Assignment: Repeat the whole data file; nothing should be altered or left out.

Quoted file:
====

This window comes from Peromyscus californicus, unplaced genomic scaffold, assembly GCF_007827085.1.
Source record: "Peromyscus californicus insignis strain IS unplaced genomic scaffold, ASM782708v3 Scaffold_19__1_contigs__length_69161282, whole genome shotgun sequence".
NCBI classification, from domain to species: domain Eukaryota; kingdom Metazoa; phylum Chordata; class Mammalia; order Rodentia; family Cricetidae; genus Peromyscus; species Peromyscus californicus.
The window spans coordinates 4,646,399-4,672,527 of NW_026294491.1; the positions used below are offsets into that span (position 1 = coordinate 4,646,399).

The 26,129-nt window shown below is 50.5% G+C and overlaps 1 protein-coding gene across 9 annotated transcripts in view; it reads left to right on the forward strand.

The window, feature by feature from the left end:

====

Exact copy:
This window comes from Peromyscus californicus, unplaced genomic scaffold, assembly GCF_007827085.1.
Source record: "Peromyscus californicus insignis strain IS unplaced genomic scaffold, ASM782708v3 Scaffold_19__1_contigs__length_69161282, whole genome shotgun sequence".
NCBI classification, from domain to species: domain Eukaryota; kingdom Metazoa; phylum Chordata; class Mammalia; order Rodentia; family Cricetidae; genus Peromyscus; species Peromyscus californicus.
The window spans coordinates 4,646,399-4,672,527 of NW_026294491.1; the positions used below are offsets into that span (position 1 = coordinate 4,646,399).

The 26,129-nt window shown below is 50.5% G+C and overlaps 1 protein-coding gene across 9 annotated transcripts in view; it reads left to right on the forward strand.

The window, feature by feature from the left end: